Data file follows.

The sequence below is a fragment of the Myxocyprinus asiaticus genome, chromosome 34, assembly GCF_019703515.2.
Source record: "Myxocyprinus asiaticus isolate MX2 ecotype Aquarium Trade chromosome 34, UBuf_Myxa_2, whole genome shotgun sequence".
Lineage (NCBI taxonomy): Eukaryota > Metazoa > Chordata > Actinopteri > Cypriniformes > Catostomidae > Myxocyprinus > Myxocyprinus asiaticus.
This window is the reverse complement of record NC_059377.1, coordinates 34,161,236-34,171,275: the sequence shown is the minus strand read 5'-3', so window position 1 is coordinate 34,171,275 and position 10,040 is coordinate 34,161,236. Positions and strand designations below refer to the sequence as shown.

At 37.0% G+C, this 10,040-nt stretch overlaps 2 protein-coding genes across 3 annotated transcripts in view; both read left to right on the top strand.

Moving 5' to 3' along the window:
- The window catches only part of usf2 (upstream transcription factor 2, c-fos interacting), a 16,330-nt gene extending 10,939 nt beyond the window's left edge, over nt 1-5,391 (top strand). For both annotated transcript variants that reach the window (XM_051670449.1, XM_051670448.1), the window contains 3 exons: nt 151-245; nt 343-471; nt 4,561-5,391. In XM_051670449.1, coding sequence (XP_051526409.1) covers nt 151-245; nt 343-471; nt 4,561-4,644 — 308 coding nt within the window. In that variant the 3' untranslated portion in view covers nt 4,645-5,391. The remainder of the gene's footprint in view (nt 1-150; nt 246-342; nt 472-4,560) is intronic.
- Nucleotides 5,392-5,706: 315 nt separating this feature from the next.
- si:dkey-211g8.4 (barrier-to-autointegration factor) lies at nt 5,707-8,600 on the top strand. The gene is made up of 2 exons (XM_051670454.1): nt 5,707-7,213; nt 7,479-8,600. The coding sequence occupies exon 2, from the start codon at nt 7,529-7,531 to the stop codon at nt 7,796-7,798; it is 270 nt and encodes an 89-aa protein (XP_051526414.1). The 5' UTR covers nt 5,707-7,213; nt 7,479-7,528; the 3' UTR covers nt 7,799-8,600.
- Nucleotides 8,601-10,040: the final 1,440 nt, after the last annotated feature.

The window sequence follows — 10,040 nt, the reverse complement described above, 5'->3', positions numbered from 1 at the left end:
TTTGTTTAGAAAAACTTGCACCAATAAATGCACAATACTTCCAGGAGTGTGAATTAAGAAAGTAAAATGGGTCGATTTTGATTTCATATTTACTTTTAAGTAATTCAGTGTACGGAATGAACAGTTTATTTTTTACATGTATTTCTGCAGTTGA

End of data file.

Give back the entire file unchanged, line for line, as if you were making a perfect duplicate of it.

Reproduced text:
The sequence below is a fragment of the Myxocyprinus asiaticus genome, chromosome 34, assembly GCF_019703515.2.
Source record: "Myxocyprinus asiaticus isolate MX2 ecotype Aquarium Trade chromosome 34, UBuf_Myxa_2, whole genome shotgun sequence".
Lineage (NCBI taxonomy): Eukaryota > Metazoa > Chordata > Actinopteri > Cypriniformes > Catostomidae > Myxocyprinus > Myxocyprinus asiaticus.
This window is the reverse complement of record NC_059377.1, coordinates 34,161,236-34,171,275: the sequence shown is the minus strand read 5'-3', so window position 1 is coordinate 34,171,275 and position 10,040 is coordinate 34,161,236. Positions and strand designations below refer to the sequence as shown.

At 37.0% G+C, this 10,040-nt stretch overlaps 2 protein-coding genes across 3 annotated transcripts in view; both read left to right on the top strand.

Moving 5' to 3' along the window:
- The window catches only part of usf2 (upstream transcription factor 2, c-fos interacting), a 16,330-nt gene extending 10,939 nt beyond the window's left edge, over nt 1-5,391 (top strand). For both annotated transcript variants that reach the window (XM_051670449.1, XM_051670448.1), the window contains 3 exons: nt 151-245; nt 343-471; nt 4,561-5,391. In XM_051670449.1, coding sequence (XP_051526409.1) covers nt 151-245; nt 343-471; nt 4,561-4,644 — 308 coding nt within the window. In that variant the 3' untranslated portion in view covers nt 4,645-5,391. The remainder of the gene's footprint in view (nt 1-150; nt 246-342; nt 472-4,560) is intronic.
- Nucleotides 5,392-5,706: 315 nt separating this feature from the next.
- si:dkey-211g8.4 (barrier-to-autointegration factor) lies at nt 5,707-8,600 on the top strand. The gene is made up of 2 exons (XM_051670454.1): nt 5,707-7,213; nt 7,479-8,600. The coding sequence occupies exon 2, from the start codon at nt 7,529-7,531 to the stop codon at nt 7,796-7,798; it is 270 nt and encodes an 89-aa protein (XP_051526414.1). The 5' UTR covers nt 5,707-7,213; nt 7,479-7,528; the 3' UTR covers nt 7,799-8,600.
- Nucleotides 8,601-10,040: the final 1,440 nt, after the last annotated feature.

The window sequence follows — 10,040 nt, the reverse complement described above, 5'->3', positions numbered from 1 at the left end:
TTTGTTTAGAAAAACTTGCACCAATAAATGCACAATACTTCCAGGAGTGTGAATTAAGAAAGTAAAATGGGTCGATTTTGATTTCATATTTACTTTTAAGTAATTCAGTGTACGGAATGAACAGTTTATTTTTTACATGTATTTCTGCAGTTGA